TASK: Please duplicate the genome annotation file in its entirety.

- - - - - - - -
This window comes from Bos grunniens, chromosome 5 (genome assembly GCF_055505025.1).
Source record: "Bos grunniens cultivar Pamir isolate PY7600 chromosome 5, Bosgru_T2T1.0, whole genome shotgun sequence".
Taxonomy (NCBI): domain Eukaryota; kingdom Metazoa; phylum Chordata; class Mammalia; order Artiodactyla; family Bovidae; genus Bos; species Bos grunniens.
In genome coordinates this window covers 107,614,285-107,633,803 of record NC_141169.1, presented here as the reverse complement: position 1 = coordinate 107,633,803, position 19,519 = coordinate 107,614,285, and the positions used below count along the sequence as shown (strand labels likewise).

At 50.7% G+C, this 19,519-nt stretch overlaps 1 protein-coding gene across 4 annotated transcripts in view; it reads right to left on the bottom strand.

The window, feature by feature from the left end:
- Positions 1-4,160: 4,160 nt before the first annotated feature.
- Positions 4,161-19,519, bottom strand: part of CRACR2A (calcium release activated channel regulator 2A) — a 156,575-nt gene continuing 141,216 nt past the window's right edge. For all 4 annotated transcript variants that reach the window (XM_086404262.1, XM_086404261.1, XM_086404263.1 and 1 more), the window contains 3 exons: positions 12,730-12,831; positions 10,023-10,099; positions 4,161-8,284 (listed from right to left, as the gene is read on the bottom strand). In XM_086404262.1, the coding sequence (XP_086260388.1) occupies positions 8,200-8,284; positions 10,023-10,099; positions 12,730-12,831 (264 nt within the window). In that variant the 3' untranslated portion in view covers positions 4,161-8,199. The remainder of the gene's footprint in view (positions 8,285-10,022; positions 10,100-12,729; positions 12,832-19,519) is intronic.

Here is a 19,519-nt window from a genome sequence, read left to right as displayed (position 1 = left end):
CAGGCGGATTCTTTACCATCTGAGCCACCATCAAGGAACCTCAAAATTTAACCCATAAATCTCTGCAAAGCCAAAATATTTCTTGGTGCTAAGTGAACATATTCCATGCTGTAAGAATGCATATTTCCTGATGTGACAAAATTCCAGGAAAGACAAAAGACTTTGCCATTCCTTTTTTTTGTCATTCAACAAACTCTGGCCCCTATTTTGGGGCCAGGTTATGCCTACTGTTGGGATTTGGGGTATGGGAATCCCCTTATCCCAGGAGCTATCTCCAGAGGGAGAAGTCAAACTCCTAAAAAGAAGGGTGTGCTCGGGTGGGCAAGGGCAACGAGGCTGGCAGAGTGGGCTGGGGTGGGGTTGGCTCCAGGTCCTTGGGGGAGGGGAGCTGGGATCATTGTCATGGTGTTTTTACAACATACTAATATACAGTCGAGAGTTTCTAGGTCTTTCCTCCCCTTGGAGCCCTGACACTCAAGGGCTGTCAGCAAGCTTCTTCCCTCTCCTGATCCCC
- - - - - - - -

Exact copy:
This window comes from Bos grunniens, chromosome 5 (genome assembly GCF_055505025.1).
Source record: "Bos grunniens cultivar Pamir isolate PY7600 chromosome 5, Bosgru_T2T1.0, whole genome shotgun sequence".
Taxonomy (NCBI): domain Eukaryota; kingdom Metazoa; phylum Chordata; class Mammalia; order Artiodactyla; family Bovidae; genus Bos; species Bos grunniens.
In genome coordinates this window covers 107,614,285-107,633,803 of record NC_141169.1, presented here as the reverse complement: position 1 = coordinate 107,633,803, position 19,519 = coordinate 107,614,285, and the positions used below count along the sequence as shown (strand labels likewise).

At 50.7% G+C, this 19,519-nt stretch overlaps 1 protein-coding gene across 4 annotated transcripts in view; it reads right to left on the bottom strand.

The window, feature by feature from the left end:
- Positions 1-4,160: 4,160 nt before the first annotated feature.
- Positions 4,161-19,519, bottom strand: part of CRACR2A (calcium release activated channel regulator 2A) — a 156,575-nt gene continuing 141,216 nt past the window's right edge. For all 4 annotated transcript variants that reach the window (XM_086404262.1, XM_086404261.1, XM_086404263.1 and 1 more), the window contains 3 exons: positions 12,730-12,831; positions 10,023-10,099; positions 4,161-8,284 (listed from right to left, as the gene is read on the bottom strand). In XM_086404262.1, the coding sequence (XP_086260388.1) occupies positions 8,200-8,284; positions 10,023-10,099; positions 12,730-12,831 (264 nt within the window). In that variant the 3' untranslated portion in view covers positions 4,161-8,199. The remainder of the gene's footprint in view (positions 8,285-10,022; positions 10,100-12,729; positions 12,832-19,519) is intronic.

Here is a 19,519-nt window from a genome sequence, read left to right as displayed (position 1 = left end):
CAGGCGGATTCTTTACCATCTGAGCCACCATCAAGGAACCTCAAAATTTAACCCATAAATCTCTGCAAAGCCAAAATATTTCTTGGTGCTAAGTGAACATATTCCATGCTGTAAGAATGCATATTTCCTGATGTGACAAAATTCCAGGAAAGACAAAAGACTTTGCCATTCCTTTTTTTTGTCATTCAACAAACTCTGGCCCCTATTTTGGGGCCAGGTTATGCCTACTGTTGGGATTTGGGGTATGGGAATCCCCTTATCCCAGGAGCTATCTCCAGAGGGAGAAGTCAAACTCCTAAAAAGAAGGGTGTGCTCGGGTGGGCAAGGGCAACGAGGCTGGCAGAGTGGGCTGGGGTGGGGTTGGCTCCAGGTCCTTGGGGGAGGGGAGCTGGGATCATTGTCATGGTGTTTTTACAACATACTAATATACAGTCGAGAGTTTCTAGGTCTTTCCTCCCCTTGGAGCCCTGACACTCAAGGGCTGTCAGCAAGCTTCTTCCCTCTCCTGATCCCC